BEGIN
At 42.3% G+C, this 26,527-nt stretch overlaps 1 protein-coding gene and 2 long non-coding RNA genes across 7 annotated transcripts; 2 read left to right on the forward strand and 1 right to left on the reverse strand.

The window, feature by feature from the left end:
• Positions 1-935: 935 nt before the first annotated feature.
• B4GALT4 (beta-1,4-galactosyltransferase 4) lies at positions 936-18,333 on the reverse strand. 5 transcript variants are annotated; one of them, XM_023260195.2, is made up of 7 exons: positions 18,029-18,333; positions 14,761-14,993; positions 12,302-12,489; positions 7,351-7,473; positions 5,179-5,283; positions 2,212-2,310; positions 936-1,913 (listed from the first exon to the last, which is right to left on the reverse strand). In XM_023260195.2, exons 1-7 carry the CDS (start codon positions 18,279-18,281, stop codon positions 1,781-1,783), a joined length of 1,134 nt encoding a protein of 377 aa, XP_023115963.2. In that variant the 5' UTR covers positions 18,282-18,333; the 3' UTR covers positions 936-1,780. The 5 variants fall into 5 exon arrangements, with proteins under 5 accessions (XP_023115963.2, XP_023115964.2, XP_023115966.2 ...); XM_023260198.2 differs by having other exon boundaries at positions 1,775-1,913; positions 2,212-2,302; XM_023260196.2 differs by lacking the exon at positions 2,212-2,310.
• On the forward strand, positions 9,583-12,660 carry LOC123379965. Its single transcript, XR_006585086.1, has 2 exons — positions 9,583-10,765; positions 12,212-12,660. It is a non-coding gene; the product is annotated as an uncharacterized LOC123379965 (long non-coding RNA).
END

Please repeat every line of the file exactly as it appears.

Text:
At 42.3% G+C, this 26,527-nt stretch overlaps 1 protein-coding gene and 2 long non-coding RNA genes across 7 annotated transcripts; 2 read left to right on the forward strand and 1 right to left on the reverse strand.

The window, feature by feature from the left end:
• Positions 1-935: 935 nt before the first annotated feature.
• B4GALT4 (beta-1,4-galactosyltransferase 4) lies at positions 936-18,333 on the reverse strand. 5 transcript variants are annotated; one of them, XM_023260195.2, is made up of 7 exons: positions 18,029-18,333; positions 14,761-14,993; positions 12,302-12,489; positions 7,351-7,473; positions 5,179-5,283; positions 2,212-2,310; positions 936-1,913 (listed from the first exon to the last, which is right to left on the reverse strand). In XM_023260195.2, exons 1-7 carry the CDS (start codon positions 18,279-18,281, stop codon positions 1,781-1,783), a joined length of 1,134 nt encoding a protein of 377 aa, XP_023115963.2. In that variant the 5' UTR covers positions 18,282-18,333; the 3' UTR covers positions 936-1,780. The 5 variants fall into 5 exon arrangements, with proteins under 5 accessions (XP_023115963.2, XP_023115964.2, XP_023115966.2 ...); XM_023260198.2 differs by having other exon boundaries at positions 1,775-1,913; positions 2,212-2,302; XM_023260196.2 differs by lacking the exon at positions 2,212-2,310.
• On the forward strand, positions 9,583-12,660 carry LOC123379965. Its single transcript, XR_006585086.1, has 2 exons — positions 9,583-10,765; positions 12,212-12,660. It is a non-coding gene; the product is annotated as an uncharacterized LOC123379965 (long non-coding RNA).